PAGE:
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Long Lives Well Lived #4/4 ( By TIME - jun. 14. 2003 )

Alas, the inhabitants of Asia's Shangri-Las aren't always immune to the temptations of modern eating habits. In 1978, engineers constructing the famed Karakoram highway that links Pakistan with China blasted a route through the mountains and exposed the Hunza Valley to the outside world. Since then, says local physician Khan, consumption of previously unheard-of items such as artery-clogging potato chips and white sugar has risen sharply. The consequences have been swift, too. In the past, "people would die from diarrhea or from falling off cliffs. That was about it," says Khan. "But now they are coming down with hypertension, heart attacks and cancer, just like everywhere else."

It's a similar story in Okinawa, where the island's youth are increasingly succumbing to the lure of fast food. "The young people are eating hamburgers and pork and don't do enough exercise," Suzuki says. "Okinawan male life expectancy used to be No. 1 in Japan. It started to decline 10 years ago, and hit 26th out of 47 prefectures in the 2000 census. I expect it to decline even further in the next census." The change is almost entirely due to a much higher mortality among younger people, according to Suzuki. "The elders are living longer but the young are dying younger." If any further evidence is needed of the dramatic effect a change in diet can produce, Suzuki points to the example of an Okinawan community in South America. Recruited to work on rubber plantations, several hundred thousand islanders moved to Brazil in the 1930s and switched to eating large amounts of beef because it was widely available and cheap. According to Suzuki, they now live an average 64 years―17 years lower than the Okinawa average.

Still, a healthy diet is hardly the only prerequisite for a long life. Scientists say another key factor is your mind-set―that's to say, the emotional resources that enable you to cope with the stresses of daily life from missing the bus to enduring the death of a loved one. Inner strength derives in part from vigorous activity, mental and physical. Bama centenarian Huang Maliang, for example, still prides herself on her ability to thread a tiny embroidery needle, although she no longer works in the fields since injuring her hip two years ago. Okinawan elder Setsuko Miyasato, 90, still spends three hours a day tending to her vegetable and fruit plots. "I used to have someone do the hoeing for me when I was younger," says the animated, silver-haired Miyasato, shielding her mouth as she giggles at the thought. "But I've done it myself since I was 48. The exercise is good for me. You've got to keep yourself busy."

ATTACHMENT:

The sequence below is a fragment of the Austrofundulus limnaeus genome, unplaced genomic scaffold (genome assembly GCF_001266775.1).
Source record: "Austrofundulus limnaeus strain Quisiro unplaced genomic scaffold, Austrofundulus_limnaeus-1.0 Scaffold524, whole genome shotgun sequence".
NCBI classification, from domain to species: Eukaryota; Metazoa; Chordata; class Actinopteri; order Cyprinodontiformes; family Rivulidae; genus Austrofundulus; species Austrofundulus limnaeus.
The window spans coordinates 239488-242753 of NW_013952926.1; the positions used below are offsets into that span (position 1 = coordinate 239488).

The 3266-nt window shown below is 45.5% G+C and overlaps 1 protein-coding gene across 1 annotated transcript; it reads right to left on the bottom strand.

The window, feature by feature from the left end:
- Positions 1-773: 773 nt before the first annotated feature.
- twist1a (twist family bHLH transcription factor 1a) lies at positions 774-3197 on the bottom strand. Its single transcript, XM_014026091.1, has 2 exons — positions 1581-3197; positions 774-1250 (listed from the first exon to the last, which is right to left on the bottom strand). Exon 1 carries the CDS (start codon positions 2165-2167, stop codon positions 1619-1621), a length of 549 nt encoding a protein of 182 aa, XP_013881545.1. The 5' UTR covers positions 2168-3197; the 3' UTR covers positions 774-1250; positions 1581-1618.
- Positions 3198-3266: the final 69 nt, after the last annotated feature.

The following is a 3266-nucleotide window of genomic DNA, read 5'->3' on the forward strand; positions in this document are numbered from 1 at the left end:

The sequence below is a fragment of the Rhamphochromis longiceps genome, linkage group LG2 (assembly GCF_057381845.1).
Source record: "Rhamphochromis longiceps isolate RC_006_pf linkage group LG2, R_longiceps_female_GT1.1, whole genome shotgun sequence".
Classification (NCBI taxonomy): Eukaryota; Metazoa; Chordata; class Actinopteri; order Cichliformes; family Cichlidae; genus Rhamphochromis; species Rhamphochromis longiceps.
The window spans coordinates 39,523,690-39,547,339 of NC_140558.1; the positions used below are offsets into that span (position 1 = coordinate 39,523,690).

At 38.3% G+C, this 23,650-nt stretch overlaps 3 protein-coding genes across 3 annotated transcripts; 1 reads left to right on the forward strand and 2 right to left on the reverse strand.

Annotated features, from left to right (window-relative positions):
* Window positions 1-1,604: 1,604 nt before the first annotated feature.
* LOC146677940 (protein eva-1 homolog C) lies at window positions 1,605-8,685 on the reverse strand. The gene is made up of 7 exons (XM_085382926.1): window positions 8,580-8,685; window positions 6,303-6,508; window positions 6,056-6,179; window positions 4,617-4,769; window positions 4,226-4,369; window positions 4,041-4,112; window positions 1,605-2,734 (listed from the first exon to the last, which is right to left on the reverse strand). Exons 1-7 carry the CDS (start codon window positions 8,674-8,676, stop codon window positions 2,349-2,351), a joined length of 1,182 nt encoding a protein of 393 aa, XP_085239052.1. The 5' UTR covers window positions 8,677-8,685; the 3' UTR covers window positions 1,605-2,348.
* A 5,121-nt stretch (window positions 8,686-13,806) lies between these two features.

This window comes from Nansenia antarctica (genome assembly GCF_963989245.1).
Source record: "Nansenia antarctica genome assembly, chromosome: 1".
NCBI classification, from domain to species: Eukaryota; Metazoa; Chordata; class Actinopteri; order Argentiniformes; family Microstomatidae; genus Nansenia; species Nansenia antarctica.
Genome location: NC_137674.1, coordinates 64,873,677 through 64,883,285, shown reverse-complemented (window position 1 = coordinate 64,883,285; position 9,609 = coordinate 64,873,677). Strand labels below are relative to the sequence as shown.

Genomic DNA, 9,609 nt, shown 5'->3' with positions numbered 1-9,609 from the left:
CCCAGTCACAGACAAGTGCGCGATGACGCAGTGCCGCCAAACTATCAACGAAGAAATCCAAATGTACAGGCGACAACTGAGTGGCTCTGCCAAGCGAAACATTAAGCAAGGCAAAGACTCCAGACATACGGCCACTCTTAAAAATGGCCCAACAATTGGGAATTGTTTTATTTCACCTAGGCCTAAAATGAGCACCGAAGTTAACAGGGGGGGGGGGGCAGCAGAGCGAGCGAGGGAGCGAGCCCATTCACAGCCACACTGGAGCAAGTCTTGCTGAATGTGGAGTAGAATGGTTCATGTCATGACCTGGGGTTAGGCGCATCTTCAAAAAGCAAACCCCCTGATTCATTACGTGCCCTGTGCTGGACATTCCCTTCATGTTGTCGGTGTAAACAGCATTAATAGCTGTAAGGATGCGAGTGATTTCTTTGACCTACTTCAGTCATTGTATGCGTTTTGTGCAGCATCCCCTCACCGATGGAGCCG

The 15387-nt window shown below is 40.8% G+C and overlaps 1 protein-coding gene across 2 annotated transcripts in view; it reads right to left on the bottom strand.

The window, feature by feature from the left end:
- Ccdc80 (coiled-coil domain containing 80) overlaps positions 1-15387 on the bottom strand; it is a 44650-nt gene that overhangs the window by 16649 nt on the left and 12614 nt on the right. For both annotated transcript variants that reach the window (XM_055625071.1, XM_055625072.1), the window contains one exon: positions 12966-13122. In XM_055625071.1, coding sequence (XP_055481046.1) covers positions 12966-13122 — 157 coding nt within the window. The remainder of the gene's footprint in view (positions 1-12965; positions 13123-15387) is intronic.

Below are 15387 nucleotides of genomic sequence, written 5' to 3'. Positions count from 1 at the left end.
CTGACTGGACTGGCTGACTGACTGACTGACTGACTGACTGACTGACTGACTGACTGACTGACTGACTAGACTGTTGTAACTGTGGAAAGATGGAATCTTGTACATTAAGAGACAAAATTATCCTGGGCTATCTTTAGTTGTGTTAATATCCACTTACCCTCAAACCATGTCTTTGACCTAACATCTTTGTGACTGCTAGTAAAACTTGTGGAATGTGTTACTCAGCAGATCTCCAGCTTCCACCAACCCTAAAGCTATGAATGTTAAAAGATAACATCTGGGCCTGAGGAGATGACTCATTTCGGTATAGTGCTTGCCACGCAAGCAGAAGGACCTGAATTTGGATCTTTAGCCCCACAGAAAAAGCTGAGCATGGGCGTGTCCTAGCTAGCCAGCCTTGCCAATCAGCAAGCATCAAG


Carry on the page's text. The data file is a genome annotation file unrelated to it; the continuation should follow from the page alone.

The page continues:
That might be a mantra for elders across the region. Okinawan baker Asanori Takemura rises every morning at 5 o'clock to put in his shift at the bakery he started 50 years ago. At 93, he continues to create new confections for the bakery, which specializes in rakugan, cookies given as gifts on ceremonial occasions such as weddings. "He's still the boss here," says Takemura's son Isao. "He's the one who started the business and he still knows best."

Isao, 68, is smiling as he says this, but he isn't just humoring an old man. His tone is respectful, and his father simply nods his head at being given his due. Such reverence for the elderly is another constant in Asia's longevity oases―and it's apparently healthy. In the Hunza Valley, elders' opinions on critical issues such as when to plant the barley and the buckwheat are listened to with reverence. Haji Sikander, an 84-year-old former schoolteacher, sits with his friends under an ancient chinar tree in the village of Ganish, watching boys dive into a tank of silty brown, glacier-fed water. "The elders have always had a command here in the valley," he says with satisfaction. "What we say is respected."

As Setsuko Miyasato sees it, respect is important because it helps build the inner strength she believes is the key to achieving a long life. "In the end, it's your mental attitude that's most important," she says. "Every morning I wake up and I'm just grateful for being alive and healthy. You have to try not to worry about tomorrow too much. Don't get too serious. Don't think too much. Sing out loud and play your music."

Don't worry. Be happy. Live long. It might not be quite that simple, but it's time-honored wisdom from a woman who has lived by it for almost a century.

―With reporting by Mingi Hyun/Seoul, Susan Jakes/Pinghan, Hanna Kite and Yuki Oda/Okinawa and Tim McGirk/Hunza Valley






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